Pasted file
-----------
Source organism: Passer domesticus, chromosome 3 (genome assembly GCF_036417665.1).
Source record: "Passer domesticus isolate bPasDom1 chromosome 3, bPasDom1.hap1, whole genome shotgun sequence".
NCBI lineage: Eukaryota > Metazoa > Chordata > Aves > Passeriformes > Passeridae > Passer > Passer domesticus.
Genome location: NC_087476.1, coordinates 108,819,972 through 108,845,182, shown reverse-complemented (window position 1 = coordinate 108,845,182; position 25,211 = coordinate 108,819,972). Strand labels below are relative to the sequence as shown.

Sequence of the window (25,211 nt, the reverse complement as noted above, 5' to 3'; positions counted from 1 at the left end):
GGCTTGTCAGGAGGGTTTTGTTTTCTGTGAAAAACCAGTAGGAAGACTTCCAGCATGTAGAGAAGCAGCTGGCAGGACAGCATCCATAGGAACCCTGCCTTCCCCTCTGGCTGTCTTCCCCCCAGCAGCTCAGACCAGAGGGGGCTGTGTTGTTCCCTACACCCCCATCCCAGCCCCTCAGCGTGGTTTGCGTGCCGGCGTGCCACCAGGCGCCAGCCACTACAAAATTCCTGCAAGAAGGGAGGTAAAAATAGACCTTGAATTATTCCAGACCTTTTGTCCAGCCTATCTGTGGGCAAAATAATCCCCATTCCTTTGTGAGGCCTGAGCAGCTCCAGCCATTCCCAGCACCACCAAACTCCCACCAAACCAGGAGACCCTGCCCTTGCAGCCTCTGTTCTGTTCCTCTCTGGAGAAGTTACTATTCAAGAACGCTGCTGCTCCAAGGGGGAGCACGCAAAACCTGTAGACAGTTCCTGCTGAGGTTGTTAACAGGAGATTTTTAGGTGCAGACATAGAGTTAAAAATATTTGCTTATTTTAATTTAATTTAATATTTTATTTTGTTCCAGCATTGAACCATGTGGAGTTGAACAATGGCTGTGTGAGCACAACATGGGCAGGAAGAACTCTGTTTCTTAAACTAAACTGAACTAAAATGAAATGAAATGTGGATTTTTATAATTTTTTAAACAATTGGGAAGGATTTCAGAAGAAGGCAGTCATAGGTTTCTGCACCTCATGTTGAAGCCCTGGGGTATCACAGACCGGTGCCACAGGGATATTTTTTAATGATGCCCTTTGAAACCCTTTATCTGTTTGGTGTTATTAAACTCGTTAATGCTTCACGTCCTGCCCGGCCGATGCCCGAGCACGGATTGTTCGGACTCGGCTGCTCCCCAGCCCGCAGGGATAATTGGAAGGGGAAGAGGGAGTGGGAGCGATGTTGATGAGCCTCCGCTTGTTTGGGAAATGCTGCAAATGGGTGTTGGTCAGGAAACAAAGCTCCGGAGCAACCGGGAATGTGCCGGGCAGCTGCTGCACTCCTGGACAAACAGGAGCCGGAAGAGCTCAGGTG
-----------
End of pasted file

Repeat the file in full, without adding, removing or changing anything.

Source organism: Passer domesticus, chromosome 3 (genome assembly GCF_036417665.1).
Source record: "Passer domesticus isolate bPasDom1 chromosome 3, bPasDom1.hap1, whole genome shotgun sequence".
NCBI lineage: Eukaryota > Metazoa > Chordata > Aves > Passeriformes > Passeridae > Passer > Passer domesticus.
Genome location: NC_087476.1, coordinates 108,819,972 through 108,845,182, shown reverse-complemented (window position 1 = coordinate 108,845,182; position 25,211 = coordinate 108,819,972). Strand labels below are relative to the sequence as shown.

Sequence of the window (25,211 nt, the reverse complement as noted above, 5' to 3'; positions counted from 1 at the left end):
GGCTTGTCAGGAGGGTTTTGTTTTCTGTGAAAAACCAGTAGGAAGACTTCCAGCATGTAGAGAAGCAGCTGGCAGGACAGCATCCATAGGAACCCTGCCTTCCCCTCTGGCTGTCTTCCCCCCAGCAGCTCAGACCAGAGGGGGCTGTGTTGTTCCCTACACCCCCATCCCAGCCCCTCAGCGTGGTTTGCGTGCCGGCGTGCCACCAGGCGCCAGCCACTACAAAATTCCTGCAAGAAGGGAGGTAAAAATAGACCTTGAATTATTCCAGACCTTTTGTCCAGCCTATCTGTGGGCAAAATAATCCCCATTCCTTTGTGAGGCCTGAGCAGCTCCAGCCATTCCCAGCACCACCAAACTCCCACCAAACCAGGAGACCCTGCCCTTGCAGCCTCTGTTCTGTTCCTCTCTGGAGAAGTTACTATTCAAGAACGCTGCTGCTCCAAGGGGGAGCACGCAAAACCTGTAGACAGTTCCTGCTGAGGTTGTTAACAGGAGATTTTTAGGTGCAGACATAGAGTTAAAAATATTTGCTTATTTTAATTTAATTTAATATTTTATTTTGTTCCAGCATTGAACCATGTGGAGTTGAACAATGGCTGTGTGAGCACAACATGGGCAGGAAGAACTCTGTTTCTTAAACTAAACTGAACTAAAATGAAATGAAATGTGGATTTTTATAATTTTTTAAACAATTGGGAAGGATTTCAGAAGAAGGCAGTCATAGGTTTCTGCACCTCATGTTGAAGCCCTGGGGTATCACAGACCGGTGCCACAGGGATATTTTTTAATGATGCCCTTTGAAACCCTTTATCTGTTTGGTGTTATTAAACTCGTTAATGCTTCACGTCCTGCCCGGCCGATGCCCGAGCACGGATTGTTCGGACTCGGCTGCTCCCCAGCCCGCAGGGATAATTGGAAGGGGAAGAGGGAGTGGGAGCGATGTTGATGAGCCTCCGCTTGTTTGGGAAATGCTGCAAATGGGTGTTGGTCAGGAAACAAAGCTCCGGAGCAACCGGGAATGTGCCGGGCAGCTGCTGCACTCCTGGACAAACAGGAGCCGGAAGAGCTCAGGTG